According to the district, community schools contribute significantly to higher graduation rates and help close the racial equity gap.
"Unfortunately, schools in communities with high rates of poverty, homelessness, and food insecurity lack the funds to address student mental health issues, improve wellness, and support learning recovery,'' state Board of Education President Linda Darling-Hammond said in a statement. "That's why this program is so exciting. Well-resourced community schools have the potential to transform students' lives and improve the well-being of families, thus uplifting entire communities.''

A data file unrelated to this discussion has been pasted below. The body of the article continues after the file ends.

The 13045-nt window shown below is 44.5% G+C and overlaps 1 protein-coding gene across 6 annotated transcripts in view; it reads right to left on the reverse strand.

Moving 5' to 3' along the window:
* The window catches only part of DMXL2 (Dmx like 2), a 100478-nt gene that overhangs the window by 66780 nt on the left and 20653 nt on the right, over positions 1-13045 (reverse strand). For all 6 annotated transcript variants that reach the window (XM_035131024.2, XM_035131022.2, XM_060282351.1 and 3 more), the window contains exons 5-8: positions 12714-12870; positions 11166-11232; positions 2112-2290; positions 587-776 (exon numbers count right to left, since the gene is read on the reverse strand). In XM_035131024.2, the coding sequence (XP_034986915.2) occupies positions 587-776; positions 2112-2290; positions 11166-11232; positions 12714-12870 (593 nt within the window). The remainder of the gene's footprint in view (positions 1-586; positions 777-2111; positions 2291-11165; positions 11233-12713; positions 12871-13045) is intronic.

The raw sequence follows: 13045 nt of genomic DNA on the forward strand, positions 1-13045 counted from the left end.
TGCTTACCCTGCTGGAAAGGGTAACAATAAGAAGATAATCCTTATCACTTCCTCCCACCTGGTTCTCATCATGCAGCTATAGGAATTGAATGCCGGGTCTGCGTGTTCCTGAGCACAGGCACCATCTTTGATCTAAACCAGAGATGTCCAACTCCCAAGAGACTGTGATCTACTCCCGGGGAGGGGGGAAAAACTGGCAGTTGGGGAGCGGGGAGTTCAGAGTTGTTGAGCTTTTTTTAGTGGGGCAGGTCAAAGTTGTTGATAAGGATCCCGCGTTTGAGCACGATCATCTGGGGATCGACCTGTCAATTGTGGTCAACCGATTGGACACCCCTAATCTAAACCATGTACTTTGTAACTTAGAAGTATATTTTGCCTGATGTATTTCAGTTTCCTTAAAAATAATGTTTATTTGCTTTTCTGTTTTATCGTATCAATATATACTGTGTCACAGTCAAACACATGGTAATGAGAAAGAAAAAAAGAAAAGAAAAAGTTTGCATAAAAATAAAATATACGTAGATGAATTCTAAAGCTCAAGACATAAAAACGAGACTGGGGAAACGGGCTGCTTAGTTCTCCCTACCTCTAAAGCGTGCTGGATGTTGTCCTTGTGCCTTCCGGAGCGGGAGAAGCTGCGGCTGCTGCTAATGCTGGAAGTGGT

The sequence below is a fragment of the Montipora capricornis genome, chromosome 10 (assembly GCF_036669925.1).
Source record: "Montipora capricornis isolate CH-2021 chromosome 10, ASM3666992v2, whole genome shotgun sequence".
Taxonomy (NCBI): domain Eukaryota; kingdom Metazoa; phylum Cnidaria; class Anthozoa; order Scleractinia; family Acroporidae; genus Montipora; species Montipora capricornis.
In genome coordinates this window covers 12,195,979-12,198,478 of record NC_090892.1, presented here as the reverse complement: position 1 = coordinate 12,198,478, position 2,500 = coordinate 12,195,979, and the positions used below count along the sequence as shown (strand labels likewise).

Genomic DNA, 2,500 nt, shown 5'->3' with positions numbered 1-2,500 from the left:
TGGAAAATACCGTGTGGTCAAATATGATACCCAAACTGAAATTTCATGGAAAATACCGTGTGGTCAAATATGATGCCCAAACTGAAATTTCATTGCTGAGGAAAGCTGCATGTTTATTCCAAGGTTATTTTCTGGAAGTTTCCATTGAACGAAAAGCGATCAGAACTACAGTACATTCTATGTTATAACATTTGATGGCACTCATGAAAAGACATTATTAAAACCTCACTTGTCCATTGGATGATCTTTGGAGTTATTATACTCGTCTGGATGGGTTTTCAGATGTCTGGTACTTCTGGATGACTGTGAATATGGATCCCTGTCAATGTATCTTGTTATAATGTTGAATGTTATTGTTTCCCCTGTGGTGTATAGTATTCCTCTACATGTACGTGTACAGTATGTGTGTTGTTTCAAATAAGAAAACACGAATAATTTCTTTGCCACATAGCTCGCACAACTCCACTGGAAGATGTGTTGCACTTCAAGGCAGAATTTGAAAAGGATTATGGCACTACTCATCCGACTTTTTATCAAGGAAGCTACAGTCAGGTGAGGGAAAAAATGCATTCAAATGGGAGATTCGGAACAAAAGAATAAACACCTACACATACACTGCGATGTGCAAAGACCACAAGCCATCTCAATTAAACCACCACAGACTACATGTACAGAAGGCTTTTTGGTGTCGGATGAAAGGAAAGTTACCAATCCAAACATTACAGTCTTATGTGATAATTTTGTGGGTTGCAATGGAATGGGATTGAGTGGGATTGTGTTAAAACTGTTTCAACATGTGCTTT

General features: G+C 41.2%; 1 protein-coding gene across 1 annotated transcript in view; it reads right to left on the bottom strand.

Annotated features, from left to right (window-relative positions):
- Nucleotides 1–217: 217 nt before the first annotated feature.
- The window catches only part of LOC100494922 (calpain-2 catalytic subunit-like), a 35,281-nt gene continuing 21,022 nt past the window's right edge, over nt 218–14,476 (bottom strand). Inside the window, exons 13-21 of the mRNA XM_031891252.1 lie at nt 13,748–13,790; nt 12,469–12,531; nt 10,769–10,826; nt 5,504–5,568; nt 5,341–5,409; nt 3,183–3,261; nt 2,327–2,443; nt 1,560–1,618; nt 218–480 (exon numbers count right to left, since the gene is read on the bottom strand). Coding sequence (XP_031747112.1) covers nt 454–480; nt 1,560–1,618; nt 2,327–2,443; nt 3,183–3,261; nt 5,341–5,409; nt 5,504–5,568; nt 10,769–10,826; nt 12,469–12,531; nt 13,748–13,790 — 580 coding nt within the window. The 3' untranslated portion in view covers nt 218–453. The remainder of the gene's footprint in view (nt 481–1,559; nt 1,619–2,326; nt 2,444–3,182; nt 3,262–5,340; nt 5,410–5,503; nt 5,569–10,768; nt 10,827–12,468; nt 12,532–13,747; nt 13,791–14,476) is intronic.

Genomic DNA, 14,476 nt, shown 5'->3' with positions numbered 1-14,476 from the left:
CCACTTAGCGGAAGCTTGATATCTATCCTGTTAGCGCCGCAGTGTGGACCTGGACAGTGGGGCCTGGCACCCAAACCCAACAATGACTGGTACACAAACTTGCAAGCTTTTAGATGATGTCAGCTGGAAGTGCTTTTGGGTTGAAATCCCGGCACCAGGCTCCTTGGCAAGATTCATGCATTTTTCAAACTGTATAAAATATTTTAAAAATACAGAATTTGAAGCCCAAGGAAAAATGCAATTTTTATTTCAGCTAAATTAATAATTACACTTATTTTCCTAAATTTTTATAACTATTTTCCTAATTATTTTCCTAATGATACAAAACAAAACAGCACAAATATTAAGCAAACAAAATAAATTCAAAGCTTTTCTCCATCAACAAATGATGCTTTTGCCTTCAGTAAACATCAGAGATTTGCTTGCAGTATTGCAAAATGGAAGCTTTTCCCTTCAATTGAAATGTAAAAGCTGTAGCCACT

The state Board of Education awarded $649 million to districts and schools across the state as part of a 7-year, $3 billion Community Schools Partnership Program.
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"Community Schools are a proven and effective model that has been shown to contribute significantly to higher graduation rates and to help close the racial equity gap,'' Superintendent Alberto Carvalho and LAUSD board President Kelly Gonez said in a joint statement. "With this significant state investment, we can further work to make a positive difference in the lives of our students and families.''
The LAUSD received more than $44 million in grant funds.
City News Service contributed to this report